What is Art Nouveau?
Art Nouveau - French for "The New Art." An international art movement and style of decoration and architecture of the late nineteenth and early twentieth centuries, characterized particularly by the curvilinear depiction of leaves and flowers, often in the form of vines. These might also be described as foliate forms, with sinuous lines, and non-geometric, "whiplash" curves. Gustav Klimt (Austrian, 1862-1918), Alphonse Mucha (Czechoslovakian, 1860-1939), Henri de Toulouse-Lautrec (French, 1861-1901), Aubrey Beardsley (English, 1872-1898), Antonio Gaudí (Spanish, 1852-1926), and Hector Guimard (French, 1867-1942) were among the most prominent artists associated with this style. The roots of Art Nouveau go back to Romanticism, Symbolism, the English Arts and Crafts Movement and William Morris (English, 1834-1896). In America, it inspired, among others, Louis Comfort Tiffany (1848-1933). The name is derived from "La Maison de l'Art Nouveau," a gallery for interior design that opened in Paris in 1896. Art Nouveau is known in Germany as Jugenstil and in England as Yellow Book Style, and epitomizes what is sometimes called fin de siècle style. It reached the peak of its popularity around 1900, only to be gradually overtaken by art deco and other modernist styles.
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From the 1880s until the First World War, western Europe and the United States witnessed the development of Art Nouveau ("New Art"). Taking inspiration from the unruly aspects of the natural world, Art Nouveau influenced art and architecture especially in the applied arts, graphic work, and illustration. Sinuous lines and "whiplash" curves were derived, in part, from botanical studies and illustrations of deep-sea organisms such as those by German biologist Ernst Heinrich Haeckel (1834–1919) in Kunstformen der Natur (Art Forms in Nature, 1899). Other publications, including Floriated Ornament (1849) by Gothic Revivalist Augustus Welby Northmore Pugin (1812–1852) and The Grammar of Ornament (1856) by British architect and theorist Owen Jones (1809–1874), advocated nature as the primary source of inspiration for a generation of artists seeking to break away from past styles. The unfolding of Art Nouveau's flowing line may be understood as a metaphor for the freedom and release sought by its practitioners and admirers from the weight of artistic tradition and critical expectations.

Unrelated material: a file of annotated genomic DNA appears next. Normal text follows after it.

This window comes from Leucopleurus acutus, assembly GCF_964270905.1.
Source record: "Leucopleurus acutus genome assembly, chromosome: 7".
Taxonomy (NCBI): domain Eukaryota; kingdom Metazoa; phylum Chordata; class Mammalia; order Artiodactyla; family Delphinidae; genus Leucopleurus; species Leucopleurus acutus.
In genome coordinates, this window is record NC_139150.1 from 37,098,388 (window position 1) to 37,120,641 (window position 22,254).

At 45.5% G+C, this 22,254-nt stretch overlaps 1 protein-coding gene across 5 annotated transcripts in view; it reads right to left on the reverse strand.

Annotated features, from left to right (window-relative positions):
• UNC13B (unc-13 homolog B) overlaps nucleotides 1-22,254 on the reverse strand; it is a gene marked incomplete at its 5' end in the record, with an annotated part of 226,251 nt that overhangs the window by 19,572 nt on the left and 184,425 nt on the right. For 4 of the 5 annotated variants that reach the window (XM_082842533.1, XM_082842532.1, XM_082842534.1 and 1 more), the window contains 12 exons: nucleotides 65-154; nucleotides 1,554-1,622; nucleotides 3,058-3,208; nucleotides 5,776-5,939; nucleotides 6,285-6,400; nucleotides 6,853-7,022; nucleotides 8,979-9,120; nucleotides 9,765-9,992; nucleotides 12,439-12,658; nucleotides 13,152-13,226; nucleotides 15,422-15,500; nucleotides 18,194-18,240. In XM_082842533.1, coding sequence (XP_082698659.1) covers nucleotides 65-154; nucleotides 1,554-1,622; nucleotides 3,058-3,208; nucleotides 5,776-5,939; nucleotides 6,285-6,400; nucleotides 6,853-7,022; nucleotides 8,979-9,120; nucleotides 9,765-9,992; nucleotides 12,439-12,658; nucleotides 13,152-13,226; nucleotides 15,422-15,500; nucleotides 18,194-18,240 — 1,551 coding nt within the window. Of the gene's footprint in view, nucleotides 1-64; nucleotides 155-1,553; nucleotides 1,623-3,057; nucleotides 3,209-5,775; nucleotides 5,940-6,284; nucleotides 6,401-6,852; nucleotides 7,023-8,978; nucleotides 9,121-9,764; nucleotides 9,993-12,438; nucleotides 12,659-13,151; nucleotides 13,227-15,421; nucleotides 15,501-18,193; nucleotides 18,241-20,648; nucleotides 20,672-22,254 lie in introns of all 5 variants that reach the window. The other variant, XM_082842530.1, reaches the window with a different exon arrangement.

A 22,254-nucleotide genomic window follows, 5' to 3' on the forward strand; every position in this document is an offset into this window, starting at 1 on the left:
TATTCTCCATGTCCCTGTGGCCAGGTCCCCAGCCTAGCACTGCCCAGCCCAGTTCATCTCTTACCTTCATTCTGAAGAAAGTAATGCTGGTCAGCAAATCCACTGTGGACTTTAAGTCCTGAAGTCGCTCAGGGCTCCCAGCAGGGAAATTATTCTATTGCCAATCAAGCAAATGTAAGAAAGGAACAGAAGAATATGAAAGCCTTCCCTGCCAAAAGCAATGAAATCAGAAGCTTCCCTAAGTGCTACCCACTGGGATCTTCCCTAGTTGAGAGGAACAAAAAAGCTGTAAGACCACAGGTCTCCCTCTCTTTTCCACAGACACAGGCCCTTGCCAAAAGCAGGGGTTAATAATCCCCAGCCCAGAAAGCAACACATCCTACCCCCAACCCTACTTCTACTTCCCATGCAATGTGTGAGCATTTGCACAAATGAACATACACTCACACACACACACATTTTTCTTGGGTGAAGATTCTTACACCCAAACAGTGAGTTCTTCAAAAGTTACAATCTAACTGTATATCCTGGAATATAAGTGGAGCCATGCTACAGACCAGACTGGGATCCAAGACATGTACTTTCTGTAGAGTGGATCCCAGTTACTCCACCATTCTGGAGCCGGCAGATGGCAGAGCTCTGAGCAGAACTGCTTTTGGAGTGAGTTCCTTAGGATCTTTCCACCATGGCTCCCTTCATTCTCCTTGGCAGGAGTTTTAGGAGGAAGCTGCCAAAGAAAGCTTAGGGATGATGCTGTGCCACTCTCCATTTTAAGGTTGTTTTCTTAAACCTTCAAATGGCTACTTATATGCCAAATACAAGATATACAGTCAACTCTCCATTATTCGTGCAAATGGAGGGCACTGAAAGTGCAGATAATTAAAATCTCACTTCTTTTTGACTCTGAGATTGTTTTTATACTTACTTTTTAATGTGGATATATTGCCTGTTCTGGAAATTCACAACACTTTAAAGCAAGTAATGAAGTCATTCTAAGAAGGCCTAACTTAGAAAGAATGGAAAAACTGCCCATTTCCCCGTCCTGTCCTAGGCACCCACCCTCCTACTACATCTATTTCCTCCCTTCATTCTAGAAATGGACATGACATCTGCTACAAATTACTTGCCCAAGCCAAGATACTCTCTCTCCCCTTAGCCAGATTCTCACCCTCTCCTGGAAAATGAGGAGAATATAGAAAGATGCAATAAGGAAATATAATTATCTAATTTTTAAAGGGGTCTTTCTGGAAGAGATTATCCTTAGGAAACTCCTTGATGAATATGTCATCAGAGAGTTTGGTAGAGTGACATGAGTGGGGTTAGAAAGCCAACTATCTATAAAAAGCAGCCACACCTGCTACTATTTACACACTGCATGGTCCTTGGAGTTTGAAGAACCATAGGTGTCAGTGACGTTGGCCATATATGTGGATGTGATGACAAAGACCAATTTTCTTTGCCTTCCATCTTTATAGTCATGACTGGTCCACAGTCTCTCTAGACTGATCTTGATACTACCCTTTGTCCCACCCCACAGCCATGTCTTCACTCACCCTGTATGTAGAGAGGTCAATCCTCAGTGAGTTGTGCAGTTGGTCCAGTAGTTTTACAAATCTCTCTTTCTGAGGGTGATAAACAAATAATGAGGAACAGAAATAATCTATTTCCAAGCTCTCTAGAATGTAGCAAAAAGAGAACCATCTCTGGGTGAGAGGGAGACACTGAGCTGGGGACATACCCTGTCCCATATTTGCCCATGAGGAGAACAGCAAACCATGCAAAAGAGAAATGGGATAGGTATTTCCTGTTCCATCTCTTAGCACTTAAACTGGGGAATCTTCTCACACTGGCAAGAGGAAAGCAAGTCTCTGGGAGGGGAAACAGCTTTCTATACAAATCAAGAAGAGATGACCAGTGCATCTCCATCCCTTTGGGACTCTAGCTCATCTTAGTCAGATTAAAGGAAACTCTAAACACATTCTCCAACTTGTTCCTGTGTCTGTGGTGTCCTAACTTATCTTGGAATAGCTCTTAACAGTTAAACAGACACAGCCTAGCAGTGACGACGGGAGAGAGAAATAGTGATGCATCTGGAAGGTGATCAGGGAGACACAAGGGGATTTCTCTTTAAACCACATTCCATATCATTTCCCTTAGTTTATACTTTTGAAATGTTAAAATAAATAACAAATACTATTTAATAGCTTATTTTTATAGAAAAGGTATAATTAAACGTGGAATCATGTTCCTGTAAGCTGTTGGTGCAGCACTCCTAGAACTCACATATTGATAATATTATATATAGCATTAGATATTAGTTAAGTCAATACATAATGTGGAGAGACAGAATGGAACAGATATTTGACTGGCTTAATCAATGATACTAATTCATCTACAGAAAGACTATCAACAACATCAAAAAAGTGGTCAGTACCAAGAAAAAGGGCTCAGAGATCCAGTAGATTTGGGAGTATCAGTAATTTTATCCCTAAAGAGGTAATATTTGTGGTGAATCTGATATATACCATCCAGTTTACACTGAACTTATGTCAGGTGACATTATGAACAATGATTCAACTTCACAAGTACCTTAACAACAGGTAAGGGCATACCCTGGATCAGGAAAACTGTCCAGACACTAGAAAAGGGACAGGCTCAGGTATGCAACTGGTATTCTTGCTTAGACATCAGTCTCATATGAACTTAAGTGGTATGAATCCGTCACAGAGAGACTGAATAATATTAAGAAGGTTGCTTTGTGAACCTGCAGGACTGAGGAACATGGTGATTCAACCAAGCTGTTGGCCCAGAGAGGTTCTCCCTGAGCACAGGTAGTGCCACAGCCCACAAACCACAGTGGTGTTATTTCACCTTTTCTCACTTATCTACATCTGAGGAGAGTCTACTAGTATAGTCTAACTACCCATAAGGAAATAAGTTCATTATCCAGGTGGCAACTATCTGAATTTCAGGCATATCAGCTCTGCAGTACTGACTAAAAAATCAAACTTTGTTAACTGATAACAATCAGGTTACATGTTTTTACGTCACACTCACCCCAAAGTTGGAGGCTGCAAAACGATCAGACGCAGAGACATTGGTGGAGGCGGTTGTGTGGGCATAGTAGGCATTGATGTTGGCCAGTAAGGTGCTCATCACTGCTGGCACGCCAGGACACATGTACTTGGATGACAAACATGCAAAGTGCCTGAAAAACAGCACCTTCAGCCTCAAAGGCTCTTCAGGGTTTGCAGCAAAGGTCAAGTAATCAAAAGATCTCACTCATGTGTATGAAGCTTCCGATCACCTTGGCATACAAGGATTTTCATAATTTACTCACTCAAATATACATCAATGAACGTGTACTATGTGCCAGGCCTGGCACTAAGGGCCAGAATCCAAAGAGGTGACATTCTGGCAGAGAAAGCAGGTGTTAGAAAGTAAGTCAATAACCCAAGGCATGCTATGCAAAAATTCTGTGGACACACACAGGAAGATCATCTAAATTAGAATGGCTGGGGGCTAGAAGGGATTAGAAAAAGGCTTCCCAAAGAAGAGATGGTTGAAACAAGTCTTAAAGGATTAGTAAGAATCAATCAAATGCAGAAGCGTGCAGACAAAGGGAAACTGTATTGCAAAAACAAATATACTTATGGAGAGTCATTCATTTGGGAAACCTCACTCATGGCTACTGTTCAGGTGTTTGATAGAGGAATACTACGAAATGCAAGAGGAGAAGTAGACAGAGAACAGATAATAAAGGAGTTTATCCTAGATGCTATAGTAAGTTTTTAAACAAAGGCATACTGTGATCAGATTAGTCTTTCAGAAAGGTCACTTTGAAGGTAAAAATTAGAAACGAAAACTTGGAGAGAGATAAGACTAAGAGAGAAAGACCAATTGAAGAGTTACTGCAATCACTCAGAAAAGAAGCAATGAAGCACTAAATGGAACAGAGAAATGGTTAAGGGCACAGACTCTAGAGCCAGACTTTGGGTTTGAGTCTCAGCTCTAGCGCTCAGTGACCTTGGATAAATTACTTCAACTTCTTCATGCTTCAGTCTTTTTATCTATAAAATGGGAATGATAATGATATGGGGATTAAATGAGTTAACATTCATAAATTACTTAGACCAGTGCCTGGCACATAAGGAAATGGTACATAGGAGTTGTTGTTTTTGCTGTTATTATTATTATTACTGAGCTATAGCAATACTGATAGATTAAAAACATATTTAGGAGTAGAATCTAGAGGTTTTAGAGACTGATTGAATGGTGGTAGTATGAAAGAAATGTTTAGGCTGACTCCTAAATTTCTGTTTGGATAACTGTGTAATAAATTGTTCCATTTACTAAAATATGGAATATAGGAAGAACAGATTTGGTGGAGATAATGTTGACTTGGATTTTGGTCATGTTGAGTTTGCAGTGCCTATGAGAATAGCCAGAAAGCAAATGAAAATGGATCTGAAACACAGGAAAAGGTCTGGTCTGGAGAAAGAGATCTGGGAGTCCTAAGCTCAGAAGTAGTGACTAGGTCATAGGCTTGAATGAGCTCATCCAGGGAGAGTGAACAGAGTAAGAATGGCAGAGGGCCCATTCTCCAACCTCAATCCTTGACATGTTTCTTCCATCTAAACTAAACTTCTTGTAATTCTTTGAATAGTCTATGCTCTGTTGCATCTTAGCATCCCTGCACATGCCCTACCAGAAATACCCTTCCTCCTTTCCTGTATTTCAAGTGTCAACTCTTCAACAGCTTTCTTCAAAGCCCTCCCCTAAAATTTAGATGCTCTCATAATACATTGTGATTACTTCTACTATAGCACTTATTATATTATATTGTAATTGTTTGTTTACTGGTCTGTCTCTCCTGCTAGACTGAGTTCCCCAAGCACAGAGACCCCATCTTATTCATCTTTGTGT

Guimard's Cite entrance, Paris Metropolitain
Gaudi, Church of the Sagrada Familia
Although Gaudí was influenced by John Ruskin's analysis of the Gothic early in his career, he sought an authentic Catalan style at a time, the late 19th century, when this region was experiencing a resurgence of cultural and political pride. Ruskin, an English critic, rejected ancient classical forms in favor of the Gothic's expressive, even grotesesque qualities. This interest in the value of medieval architecture resulted in Gaudi being put in charge of the design of Sagrada Família (Sacred Family) shortly after construction had begun.
Gaudí was a deeply religious Catholic whose ecstatic and brilliantly complex fantasies of organic geometry are given concrete form throughout the church. Historians have identified numerous influences especially within the northeast façade, the only part of the church he directly supervised (the remainder of the church, including three of the southwest trancept's four spires are based on his design but were completed after Gaudí's death in 1926), these include African mud architecture, Gothic, Expressionist, of course a varient of Art Nouveau that emphasizes marine forms.
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